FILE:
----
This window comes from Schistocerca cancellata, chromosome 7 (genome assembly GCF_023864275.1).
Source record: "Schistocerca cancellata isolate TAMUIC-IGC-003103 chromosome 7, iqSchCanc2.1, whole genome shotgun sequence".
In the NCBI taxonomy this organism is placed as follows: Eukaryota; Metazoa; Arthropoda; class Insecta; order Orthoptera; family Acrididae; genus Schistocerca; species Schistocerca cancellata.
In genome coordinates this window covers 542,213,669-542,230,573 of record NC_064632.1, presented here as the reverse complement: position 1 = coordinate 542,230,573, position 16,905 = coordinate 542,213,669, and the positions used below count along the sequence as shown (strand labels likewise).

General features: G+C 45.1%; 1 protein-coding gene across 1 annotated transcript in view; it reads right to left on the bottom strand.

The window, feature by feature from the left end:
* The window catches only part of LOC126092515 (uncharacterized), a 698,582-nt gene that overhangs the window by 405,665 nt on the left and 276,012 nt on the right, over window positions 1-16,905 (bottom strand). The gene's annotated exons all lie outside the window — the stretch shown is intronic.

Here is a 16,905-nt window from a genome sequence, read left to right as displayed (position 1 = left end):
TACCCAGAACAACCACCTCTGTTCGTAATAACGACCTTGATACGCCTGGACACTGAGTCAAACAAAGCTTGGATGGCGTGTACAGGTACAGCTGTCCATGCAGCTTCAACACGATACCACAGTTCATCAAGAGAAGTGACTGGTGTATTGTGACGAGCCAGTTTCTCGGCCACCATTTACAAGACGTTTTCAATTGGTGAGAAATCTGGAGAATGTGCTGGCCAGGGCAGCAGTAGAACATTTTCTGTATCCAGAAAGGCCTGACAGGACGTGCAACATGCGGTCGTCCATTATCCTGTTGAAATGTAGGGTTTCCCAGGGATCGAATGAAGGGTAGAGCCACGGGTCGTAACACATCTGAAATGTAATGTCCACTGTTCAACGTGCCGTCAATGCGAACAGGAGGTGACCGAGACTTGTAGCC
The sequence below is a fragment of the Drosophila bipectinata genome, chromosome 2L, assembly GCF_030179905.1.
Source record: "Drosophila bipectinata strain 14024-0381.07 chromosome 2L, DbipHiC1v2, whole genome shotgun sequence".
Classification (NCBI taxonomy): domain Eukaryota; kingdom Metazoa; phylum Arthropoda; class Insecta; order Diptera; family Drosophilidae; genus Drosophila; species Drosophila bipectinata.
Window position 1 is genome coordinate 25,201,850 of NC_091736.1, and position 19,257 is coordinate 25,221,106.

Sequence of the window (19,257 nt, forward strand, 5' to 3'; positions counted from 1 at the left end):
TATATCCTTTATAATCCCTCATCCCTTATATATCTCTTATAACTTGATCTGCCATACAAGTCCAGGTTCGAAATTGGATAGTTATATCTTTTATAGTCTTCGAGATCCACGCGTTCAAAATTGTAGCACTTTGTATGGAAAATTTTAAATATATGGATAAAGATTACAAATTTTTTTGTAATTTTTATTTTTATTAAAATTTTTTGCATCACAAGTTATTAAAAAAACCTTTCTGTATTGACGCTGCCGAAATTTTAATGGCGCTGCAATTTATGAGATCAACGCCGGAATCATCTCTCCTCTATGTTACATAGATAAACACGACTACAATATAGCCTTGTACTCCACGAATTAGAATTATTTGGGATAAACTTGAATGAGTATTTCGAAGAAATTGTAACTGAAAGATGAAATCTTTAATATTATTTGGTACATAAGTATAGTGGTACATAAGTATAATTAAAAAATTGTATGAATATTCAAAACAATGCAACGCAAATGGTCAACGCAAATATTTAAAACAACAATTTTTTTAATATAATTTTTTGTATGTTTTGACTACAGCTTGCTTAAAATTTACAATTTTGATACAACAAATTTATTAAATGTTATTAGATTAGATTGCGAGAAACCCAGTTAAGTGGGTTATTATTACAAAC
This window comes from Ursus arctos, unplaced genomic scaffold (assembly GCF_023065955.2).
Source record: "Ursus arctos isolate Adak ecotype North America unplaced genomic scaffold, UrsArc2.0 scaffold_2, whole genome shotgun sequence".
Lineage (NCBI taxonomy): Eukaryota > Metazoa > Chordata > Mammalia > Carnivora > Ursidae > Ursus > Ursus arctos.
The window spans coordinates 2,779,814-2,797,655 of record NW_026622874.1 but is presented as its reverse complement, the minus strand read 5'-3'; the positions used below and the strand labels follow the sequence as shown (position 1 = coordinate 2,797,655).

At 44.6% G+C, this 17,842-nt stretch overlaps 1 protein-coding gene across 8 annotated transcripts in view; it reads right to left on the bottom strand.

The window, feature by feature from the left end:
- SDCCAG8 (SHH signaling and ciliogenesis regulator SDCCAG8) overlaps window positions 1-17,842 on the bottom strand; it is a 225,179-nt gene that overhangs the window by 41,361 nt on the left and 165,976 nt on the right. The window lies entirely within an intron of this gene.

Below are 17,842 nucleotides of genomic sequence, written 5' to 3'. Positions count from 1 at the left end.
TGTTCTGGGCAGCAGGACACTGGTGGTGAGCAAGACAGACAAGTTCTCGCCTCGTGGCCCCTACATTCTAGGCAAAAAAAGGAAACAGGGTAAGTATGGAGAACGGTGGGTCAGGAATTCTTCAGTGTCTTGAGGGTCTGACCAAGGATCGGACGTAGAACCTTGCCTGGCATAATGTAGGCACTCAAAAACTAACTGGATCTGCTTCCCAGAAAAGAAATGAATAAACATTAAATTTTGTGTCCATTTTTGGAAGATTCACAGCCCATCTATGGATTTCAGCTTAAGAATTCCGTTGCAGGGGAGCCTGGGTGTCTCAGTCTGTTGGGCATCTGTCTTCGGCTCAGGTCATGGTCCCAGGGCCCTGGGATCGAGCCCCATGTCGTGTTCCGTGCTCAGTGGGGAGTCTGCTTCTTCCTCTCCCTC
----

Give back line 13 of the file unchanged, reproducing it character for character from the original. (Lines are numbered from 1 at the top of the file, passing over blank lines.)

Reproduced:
Window position 1 is genome coordinate 25,201,850 of NC_091736.1, and position 19,257 is coordinate 25,221,106.